Wednesday, September 08, 2010

Starting Well

Below are some thoughts I shared with the Pastoral Ministry class last night that I have gleaned through experience, education and godly counsel over 15 years of ministry about starting off well in a new place of service.

Starting Well

Every pastor is different, as is every church. There is no single “right way” to start, but there are many “wrong ways.” Following are some rules of thumb and guidelines.

“Beware the man who meets you at the train”
Mark Corts gave me this piece of advice following my ordination service. Often a person will want to become your best friend on the first day at the church. This can be a great help, but proceed with caution. The person may have ulterior motives.

“Don’t assume change is always necessary immediately”
Remember, they got along without you before you came along. You have not come to be the Savior. They aren’t perfect, and you aren’t either. Ease into things by changing as little as necessary immediately. You earn the right to make more major changes over time.

“First things first”
Determine what things need immediate attention, and leave lesser matters for later. For me, priority 1 has always been establishing a high view of Scripture through preaching, teaching, and example. Other things can and should wait.

“Don’t believe everything you hear”
People will want to tell you about themselves, other members, former pastors, etc. Be careful not to let these opinions taint you in any way. You always want to form your own opinions over time.

“Shepherd, know thy flock”
Immediately make an effort to get to know the people. It is often said that people don’t care how much you know until they know how much you care. A church cannot pay someone to love them. You need to cultivate a love for the people through personal relationships beginning immediately.

“Put your roots down”
Commit to being at the church indefinitely. Let folks know that you are not there on temporary assignment or looking for a ladder to climb. Speak “long-term” with the people, and get involved in the community as you have opportunity.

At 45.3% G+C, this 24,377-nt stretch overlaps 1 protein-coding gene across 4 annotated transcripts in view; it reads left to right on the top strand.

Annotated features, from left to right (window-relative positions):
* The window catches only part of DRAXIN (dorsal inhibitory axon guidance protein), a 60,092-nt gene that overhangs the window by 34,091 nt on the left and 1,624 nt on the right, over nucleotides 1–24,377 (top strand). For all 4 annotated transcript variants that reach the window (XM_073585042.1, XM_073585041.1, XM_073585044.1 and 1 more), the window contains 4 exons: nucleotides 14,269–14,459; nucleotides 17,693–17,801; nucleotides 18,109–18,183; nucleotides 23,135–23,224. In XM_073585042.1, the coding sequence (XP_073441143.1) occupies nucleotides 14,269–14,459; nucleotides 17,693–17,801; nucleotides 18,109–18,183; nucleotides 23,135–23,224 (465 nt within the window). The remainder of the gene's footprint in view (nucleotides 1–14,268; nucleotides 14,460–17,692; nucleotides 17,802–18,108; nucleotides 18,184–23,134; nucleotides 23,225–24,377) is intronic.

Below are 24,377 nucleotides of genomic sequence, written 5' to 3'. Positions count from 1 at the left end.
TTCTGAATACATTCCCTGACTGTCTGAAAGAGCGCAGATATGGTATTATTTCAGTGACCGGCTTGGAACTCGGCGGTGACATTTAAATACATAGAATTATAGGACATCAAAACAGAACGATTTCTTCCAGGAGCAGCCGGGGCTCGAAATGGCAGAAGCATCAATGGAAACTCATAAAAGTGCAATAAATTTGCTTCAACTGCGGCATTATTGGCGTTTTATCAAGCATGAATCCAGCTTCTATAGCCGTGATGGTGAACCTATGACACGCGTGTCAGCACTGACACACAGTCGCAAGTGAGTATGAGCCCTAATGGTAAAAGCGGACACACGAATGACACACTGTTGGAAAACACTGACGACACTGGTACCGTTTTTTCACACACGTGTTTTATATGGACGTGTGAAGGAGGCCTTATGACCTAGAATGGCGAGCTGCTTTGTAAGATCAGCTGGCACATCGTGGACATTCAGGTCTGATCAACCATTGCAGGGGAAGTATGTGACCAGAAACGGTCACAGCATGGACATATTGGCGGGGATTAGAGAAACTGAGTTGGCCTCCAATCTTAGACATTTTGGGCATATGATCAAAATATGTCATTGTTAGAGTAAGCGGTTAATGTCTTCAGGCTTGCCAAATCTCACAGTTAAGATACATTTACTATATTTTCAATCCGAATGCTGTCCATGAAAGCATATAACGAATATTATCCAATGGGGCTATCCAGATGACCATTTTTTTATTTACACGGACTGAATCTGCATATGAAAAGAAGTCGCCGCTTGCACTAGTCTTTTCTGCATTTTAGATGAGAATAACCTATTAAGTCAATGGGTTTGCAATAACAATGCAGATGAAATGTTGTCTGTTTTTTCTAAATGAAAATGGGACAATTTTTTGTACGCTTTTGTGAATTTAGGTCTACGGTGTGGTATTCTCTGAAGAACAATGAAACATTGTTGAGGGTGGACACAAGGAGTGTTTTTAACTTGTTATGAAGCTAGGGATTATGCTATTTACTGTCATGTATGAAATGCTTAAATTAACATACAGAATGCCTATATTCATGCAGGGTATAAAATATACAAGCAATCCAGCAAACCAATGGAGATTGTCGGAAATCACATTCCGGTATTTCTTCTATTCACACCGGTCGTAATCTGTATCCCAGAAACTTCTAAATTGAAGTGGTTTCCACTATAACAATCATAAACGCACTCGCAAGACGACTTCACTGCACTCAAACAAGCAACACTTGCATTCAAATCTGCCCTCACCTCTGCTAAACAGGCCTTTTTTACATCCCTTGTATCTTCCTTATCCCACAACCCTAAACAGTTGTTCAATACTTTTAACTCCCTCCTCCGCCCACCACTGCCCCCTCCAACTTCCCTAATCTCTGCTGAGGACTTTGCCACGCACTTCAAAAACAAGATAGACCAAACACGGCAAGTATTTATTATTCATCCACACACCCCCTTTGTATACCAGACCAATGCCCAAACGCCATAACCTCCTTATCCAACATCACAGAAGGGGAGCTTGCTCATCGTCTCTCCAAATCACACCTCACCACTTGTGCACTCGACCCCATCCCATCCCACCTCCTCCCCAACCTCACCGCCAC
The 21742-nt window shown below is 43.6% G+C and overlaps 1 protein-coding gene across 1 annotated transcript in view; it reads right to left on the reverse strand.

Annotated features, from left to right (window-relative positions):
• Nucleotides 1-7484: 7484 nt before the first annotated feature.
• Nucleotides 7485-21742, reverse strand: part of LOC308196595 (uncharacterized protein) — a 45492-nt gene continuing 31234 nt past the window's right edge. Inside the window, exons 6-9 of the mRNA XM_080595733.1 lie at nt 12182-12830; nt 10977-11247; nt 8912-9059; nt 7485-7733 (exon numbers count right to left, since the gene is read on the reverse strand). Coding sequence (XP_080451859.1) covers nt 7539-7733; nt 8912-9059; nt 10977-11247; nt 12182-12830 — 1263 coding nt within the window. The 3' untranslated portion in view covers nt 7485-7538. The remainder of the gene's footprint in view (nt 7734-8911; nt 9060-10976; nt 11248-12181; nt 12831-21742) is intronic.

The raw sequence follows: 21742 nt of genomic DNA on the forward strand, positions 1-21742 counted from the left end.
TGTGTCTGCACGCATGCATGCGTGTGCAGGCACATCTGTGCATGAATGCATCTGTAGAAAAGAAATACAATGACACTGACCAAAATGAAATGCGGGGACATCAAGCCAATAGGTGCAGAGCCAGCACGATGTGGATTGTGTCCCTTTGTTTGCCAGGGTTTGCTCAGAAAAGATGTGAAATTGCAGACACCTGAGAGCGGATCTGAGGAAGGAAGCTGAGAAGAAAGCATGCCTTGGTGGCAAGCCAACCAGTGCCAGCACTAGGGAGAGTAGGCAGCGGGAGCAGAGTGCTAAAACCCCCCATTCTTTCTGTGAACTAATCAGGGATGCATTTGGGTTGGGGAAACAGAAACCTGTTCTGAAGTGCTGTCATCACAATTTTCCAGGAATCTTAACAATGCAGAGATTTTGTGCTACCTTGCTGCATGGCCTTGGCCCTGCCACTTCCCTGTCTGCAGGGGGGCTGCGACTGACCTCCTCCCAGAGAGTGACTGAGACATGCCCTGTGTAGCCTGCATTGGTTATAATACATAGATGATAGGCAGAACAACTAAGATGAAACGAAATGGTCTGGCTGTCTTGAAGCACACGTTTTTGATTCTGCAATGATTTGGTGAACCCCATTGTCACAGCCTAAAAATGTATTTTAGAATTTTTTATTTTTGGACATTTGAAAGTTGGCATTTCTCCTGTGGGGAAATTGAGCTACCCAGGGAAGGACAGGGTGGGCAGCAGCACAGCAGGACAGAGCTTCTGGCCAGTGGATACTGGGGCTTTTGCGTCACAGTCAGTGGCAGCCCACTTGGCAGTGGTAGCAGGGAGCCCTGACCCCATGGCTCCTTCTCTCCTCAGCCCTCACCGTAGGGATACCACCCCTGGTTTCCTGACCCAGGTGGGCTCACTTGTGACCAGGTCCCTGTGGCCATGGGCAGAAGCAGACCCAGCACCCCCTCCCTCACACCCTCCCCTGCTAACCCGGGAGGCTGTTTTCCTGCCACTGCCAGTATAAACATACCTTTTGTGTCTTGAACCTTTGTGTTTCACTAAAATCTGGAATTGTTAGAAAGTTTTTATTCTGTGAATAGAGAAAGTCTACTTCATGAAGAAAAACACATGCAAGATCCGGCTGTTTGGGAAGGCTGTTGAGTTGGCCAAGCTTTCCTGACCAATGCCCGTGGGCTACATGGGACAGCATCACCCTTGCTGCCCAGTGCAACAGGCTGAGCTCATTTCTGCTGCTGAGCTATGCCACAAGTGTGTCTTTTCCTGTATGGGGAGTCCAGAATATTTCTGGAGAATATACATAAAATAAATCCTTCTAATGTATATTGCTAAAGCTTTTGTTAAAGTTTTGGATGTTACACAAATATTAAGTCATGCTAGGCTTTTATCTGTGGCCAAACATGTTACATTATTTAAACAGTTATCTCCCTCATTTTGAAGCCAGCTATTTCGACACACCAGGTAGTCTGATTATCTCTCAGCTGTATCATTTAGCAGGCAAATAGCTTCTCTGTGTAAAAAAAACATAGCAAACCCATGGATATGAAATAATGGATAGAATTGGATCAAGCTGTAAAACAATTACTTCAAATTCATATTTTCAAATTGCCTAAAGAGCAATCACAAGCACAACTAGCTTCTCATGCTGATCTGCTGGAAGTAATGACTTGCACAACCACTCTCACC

“Learn their history”
You will want to be a scholar on this church’s history. You need to learn as much as you can about past successes and failures, important people and events. You want to lead into the future from a solid understanding of the past. Talk to former pastors and long-term members. Specifically, learn about pastors, key leaders and faithful servants. Learn about high points and low points. Discover important traditions and their origins. Learn the architectural history and plans of the church (they will expect you to be an expert on the facilities, and you don’t want to disappoint them). Use what you learn as sermon illustrations, talking points, and future planning. Speak often and speak well of the church’s history.

“Trust takes time”
In many cases, you are stepping into a situation where trust has been compromised if not shattered. In the best of cases, remember you are a complete stranger, while the members have been in fellowship for many years. It will take time to earn their trust. Don’t try to force it or rush it.

“Show them yourself, warts and all”
Be transparent about your strengths and weaknesses. They will discover them for themselves; don’t let them be surprised by them.

“Plan together”
Involve others (deacons, committees, church council, staff, etc.) in formulating plans. This sets the tone for moving forward together as a team, rather than the pastor dragging the church in a direction they don’t want to go in.

“Boundaries”
You are their shepherd, not their hireling. Be firm about convictions of doctrine, schedule, and mutual expectations. Bend where you can, but identify areas where you can’t, and make them known in a loving way.

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